• As a result, the mid-90's saw an explosion of Step-in binding and boot development. New companies, Switch and Device, were built on new Step-In binding technology. Existing companies Shimano, K2 and Emery were also quick to market with new step-in technology. Meanwhile early market leaders Burton and Sims where noticeably absent from the step-in market. Sims was the first established industry leader to market with a step-in binding. Sims licensed a step-in system called DNR which was produced by the established ski-binding company Marker. Marker never improved the product which was eventually discontinued. Sims never re-entered the Step-In market.
• The risk of commercial failure from a poorly performing Step-in binding presented serious risk to established market leaders. This was evidenced by Airwalk who enjoyed 30% market share in snowboard boot sales when they began development of their step-in binding system. The Airwalk step-in System experienced serious product failure at the first dealer demonstrations, seriously damaging the companies credibility and heralded a decline in the companies former position as the market leader in Snowboard boots. Established snowboarding brands seeking to gain market share while reducing risk, purchased proven Step-In innovators. For example snowboard boot company Vans purchased the Switch Step-In company, while Device Step-In company was purchased by Ride Snowboards.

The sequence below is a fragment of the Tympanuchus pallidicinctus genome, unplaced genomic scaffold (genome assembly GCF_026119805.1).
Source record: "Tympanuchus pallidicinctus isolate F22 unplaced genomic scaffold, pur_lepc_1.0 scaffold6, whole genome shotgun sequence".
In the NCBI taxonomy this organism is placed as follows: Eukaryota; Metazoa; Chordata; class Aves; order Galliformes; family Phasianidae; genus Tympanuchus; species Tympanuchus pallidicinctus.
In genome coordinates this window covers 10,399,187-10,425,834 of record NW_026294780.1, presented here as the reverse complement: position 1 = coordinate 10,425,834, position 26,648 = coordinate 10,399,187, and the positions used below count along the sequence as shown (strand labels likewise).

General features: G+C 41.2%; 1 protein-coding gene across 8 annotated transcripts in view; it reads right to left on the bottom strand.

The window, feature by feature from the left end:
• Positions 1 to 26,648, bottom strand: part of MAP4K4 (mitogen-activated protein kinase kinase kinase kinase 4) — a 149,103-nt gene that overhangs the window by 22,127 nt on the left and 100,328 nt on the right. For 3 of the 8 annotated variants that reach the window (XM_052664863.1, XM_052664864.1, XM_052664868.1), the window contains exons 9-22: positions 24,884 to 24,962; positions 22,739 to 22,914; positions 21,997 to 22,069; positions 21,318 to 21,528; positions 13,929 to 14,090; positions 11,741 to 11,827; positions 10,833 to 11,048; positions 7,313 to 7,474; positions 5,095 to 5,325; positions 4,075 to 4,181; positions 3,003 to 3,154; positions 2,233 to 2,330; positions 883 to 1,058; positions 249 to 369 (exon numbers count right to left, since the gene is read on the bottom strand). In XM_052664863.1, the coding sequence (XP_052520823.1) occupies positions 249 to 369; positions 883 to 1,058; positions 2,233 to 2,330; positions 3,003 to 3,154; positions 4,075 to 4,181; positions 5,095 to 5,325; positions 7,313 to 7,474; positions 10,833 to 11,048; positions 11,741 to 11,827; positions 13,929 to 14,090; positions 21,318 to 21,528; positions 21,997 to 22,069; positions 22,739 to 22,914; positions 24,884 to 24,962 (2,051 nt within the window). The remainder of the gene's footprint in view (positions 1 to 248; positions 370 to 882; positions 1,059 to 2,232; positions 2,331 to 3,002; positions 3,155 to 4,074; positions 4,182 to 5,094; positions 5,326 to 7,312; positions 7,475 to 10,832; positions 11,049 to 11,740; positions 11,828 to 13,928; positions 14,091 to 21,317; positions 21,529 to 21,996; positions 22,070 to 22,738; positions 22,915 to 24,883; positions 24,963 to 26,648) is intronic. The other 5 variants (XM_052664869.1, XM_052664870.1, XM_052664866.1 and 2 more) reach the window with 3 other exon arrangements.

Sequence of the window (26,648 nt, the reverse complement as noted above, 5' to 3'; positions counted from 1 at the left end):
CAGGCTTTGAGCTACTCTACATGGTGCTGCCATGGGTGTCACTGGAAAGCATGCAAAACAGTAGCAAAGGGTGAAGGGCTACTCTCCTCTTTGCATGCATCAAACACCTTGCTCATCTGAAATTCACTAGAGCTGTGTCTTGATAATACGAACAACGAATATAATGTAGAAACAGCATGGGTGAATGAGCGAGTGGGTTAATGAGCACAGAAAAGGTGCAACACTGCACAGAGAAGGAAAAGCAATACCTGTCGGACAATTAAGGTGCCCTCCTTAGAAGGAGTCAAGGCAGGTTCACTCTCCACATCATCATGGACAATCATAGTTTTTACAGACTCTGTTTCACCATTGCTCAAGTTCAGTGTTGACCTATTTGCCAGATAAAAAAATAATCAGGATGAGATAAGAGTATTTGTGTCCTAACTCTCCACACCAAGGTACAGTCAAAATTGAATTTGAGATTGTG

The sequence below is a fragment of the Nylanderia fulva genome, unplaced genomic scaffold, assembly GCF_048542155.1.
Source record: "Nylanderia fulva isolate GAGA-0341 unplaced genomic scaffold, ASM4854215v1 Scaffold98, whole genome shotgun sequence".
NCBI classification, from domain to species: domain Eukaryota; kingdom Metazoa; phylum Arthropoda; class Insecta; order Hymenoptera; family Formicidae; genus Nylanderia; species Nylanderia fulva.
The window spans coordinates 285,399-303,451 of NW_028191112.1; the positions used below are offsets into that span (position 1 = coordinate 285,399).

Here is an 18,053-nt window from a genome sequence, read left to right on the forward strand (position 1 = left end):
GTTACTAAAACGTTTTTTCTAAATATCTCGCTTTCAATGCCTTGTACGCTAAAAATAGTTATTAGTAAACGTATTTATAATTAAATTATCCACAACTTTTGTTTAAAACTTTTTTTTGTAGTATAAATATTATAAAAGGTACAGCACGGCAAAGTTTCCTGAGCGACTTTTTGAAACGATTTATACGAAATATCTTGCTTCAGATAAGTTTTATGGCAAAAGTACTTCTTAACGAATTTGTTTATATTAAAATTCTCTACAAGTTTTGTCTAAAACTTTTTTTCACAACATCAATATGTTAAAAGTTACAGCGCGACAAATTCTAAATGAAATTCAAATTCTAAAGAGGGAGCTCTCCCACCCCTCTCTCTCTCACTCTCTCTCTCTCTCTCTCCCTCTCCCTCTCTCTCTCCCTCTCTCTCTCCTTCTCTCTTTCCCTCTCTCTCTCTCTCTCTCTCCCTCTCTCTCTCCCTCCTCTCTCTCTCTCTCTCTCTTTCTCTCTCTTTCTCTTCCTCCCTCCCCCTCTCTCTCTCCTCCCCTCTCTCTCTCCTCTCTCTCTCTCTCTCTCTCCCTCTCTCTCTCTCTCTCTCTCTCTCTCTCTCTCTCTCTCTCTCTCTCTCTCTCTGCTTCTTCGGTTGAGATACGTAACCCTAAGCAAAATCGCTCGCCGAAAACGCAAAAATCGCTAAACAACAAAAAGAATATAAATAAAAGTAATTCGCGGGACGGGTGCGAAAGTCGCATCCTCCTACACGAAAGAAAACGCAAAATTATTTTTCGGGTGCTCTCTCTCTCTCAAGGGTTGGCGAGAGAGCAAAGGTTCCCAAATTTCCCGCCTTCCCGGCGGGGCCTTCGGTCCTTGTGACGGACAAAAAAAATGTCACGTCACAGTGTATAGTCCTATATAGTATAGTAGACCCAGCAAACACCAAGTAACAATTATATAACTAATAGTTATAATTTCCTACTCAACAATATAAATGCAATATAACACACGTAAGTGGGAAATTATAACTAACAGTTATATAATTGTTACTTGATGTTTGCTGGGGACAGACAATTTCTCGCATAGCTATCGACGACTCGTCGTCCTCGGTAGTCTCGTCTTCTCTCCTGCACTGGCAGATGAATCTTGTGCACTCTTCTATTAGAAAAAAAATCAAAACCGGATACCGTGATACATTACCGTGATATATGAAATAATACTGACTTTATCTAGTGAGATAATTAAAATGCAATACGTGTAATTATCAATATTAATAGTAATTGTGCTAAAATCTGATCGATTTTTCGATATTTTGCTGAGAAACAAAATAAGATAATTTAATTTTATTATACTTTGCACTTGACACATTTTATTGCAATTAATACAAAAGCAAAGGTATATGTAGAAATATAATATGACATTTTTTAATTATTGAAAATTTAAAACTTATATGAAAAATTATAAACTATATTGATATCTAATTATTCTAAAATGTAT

• Other Strap-In binding and boot companies such as Tech-Nine, Northwave eschewed Step-In technology altogether, choosing instead to focus on improving Strap-In technology to the best of their ability. Rather than expose themselves to the risk and expense associated with bringing a superior Step-In system to market, established market leaders such as Burton also chose to focus primarily on improvements to existing Strap-In technology. However, Burton eventually released 2 models of Step-In systems, the SI and the PSI, Burton's SI system enjoyed moderate success, yet never matched the performance of the companies Strap-In products and was never improved upon. Burton never marketed any improvements to either of their Step-In binding systems and eventually discontinued the products.